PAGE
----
Ask any writer and they will tell you that here in South Wales we have the most inspirational surroundings, settings and history anyone can ask for.
Robert David is one of those people and has recently published his debut novel ADEN TO ZANZIBAR which is set in South Wales during the 1960s and is available through Amazon and Apple Books.
The story is best described as ‘a haunting psychological suspense at the margin between reality and illusion’ and is the first in a series of three Plain Sight novels.
Robert draws his inspiration from where he grew up: Bridgend, the Rhondda Valley and the desolate coast and dunes of Kenfig and Sker, as this short excerpt from the book shows.
‘The terraced houses were piled on top of each other ready to tumble into the Rhondda Valley and the grey, lifeless river far below.’
Robert thinks his love of language came from his father who read him Mathew Arnold poems as bedtime stories.
‘I was two or three, so it was unusual, to say the least, but I can still remember the rhythm of the words and the images they created.‘
He worked in opencast coal mines before going into business to run his own companies. But he was always writing and, eventually, business was no longer enough so gave it up. He now writes full time, working in a shed that looks due west over rolling countryside to where he was born.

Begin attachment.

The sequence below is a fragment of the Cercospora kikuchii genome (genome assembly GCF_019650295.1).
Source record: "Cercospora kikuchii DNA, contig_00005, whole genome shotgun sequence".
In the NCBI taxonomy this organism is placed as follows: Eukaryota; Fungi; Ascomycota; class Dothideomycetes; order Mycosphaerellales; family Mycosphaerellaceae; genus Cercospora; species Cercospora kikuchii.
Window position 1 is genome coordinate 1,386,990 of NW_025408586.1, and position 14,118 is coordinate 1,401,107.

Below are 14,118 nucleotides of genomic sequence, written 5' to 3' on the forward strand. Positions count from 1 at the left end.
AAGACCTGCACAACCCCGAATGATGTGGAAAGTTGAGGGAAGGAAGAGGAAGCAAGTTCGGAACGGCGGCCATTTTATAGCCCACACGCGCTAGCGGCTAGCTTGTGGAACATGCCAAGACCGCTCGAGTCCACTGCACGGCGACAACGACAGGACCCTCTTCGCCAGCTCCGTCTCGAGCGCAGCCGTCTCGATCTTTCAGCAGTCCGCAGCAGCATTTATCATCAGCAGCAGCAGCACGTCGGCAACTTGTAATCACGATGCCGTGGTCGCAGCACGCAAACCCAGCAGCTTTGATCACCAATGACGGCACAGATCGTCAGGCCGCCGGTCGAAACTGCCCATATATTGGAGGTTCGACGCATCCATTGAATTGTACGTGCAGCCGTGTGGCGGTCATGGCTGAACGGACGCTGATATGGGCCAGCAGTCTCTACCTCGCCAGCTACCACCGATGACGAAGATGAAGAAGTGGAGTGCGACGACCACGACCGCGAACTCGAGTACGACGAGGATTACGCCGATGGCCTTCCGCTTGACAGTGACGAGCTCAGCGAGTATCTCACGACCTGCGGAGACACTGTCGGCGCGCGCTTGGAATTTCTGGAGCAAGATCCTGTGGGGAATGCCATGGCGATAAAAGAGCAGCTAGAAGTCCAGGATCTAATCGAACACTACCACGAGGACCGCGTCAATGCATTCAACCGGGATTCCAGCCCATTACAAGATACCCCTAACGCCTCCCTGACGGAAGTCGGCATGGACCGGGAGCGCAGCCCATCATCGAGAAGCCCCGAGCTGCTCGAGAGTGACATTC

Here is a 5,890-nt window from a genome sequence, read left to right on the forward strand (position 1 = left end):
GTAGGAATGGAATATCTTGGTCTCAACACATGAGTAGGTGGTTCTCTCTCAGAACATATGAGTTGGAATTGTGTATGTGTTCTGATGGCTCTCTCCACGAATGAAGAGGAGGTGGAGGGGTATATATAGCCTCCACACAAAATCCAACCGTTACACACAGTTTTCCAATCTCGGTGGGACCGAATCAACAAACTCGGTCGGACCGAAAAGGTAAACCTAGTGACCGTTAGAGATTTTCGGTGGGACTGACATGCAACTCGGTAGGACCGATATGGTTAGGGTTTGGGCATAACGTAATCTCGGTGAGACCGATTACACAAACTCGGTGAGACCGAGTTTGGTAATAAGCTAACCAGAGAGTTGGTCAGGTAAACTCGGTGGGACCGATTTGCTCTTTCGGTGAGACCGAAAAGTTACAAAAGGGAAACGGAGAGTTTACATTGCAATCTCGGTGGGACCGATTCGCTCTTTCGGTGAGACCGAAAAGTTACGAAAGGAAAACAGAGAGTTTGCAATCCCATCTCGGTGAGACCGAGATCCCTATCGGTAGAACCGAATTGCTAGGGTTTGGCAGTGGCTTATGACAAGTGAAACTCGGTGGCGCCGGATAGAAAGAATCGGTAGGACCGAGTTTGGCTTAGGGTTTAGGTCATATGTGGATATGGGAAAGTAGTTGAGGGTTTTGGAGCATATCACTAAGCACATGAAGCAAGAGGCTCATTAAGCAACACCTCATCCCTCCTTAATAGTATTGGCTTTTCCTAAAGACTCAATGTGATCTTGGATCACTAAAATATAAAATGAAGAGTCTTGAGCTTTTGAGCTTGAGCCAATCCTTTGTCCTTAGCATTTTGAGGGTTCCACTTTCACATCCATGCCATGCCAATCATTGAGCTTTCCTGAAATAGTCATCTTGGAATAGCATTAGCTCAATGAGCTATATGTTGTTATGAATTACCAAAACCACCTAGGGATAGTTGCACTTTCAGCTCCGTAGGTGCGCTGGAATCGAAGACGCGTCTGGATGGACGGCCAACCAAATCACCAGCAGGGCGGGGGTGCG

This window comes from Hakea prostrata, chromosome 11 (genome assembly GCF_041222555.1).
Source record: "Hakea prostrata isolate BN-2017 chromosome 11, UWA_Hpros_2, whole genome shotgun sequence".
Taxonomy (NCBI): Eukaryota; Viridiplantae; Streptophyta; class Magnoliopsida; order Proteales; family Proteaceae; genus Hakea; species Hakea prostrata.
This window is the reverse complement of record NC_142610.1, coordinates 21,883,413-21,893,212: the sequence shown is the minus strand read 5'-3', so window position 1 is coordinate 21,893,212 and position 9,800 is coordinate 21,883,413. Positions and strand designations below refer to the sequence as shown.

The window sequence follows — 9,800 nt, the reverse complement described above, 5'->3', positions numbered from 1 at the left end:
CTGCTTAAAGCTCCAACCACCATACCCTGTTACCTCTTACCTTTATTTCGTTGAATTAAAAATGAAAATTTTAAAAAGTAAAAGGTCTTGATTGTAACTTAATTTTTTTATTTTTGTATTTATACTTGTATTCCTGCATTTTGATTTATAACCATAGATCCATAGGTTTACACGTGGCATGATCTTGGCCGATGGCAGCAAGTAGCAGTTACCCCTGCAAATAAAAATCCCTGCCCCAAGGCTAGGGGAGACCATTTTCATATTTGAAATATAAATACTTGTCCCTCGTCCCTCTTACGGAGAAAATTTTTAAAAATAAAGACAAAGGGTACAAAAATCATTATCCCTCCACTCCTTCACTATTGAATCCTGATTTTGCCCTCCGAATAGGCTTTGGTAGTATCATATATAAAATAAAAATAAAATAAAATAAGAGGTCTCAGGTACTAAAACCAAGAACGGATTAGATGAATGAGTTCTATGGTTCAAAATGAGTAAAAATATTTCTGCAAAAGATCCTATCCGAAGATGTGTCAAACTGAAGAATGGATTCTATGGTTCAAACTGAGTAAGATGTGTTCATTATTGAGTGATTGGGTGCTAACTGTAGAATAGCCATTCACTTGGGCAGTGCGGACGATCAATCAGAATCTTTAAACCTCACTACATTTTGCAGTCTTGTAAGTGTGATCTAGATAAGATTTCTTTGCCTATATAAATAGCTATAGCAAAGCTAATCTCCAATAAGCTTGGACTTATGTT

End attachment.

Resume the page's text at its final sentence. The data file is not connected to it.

‘It’s taken a while but, at least, I’m doing what I always wanted to do.‘
Aden to Zanzibar, and its sequel, Two Penny Blue, (to be published in Spring 2021), are set in South Wales during the 1960s.
As Robert says – ‘It is a Wales of contrasts: the iconic Valleys of coal mines and the windswept coastline of dunes.’
‘The village of Trebanog is at the top of the Rhondda Valley. My mother’s family had a shop there, now gone, and my earliest memories are of the kindness and love of aunties, uncles and cousins who always said I was, ‘Good as gold,’ even when I wasn’t. It was hemmed in by mountains, filling the view from every window. Life was uphill and the buses ground their way to the top at not much faster than walking pace. The rain drifted in grey sheets down to Porth and the – then – lifeless, coal polluted river at the valley bottom.’
‘The valleys fell away toward the sea, widening and flattening to a coast of dunes running from Ogmore to Porthcawl, to Rest Bay and Pink Bay, to Sker Rocks and the almost inaccessible ten mile bleakness of Sker Beach, to the clouds of steam boiling out of the steel works at Port Talbot and, behind, the oil refinery, burning off gas from high masts like eyes in the smoke.’
We put a Zoom call in to Robert recently to chat about the novel, the characters and the places which inspired him to write the book in the first place. But we began with the subject matter, and was it something people expected from him?
ADEN TO ZANZIBAR is out now, and if you’d like to get yourself a copy, just click on the cover picture below.
The sequel TWO PENNY BLUE will be out in the spring, and the final instalment, WATERMARK, in the autumn.
As we said, Robert is South Wales through and through, and you can find out more about him at his website HERE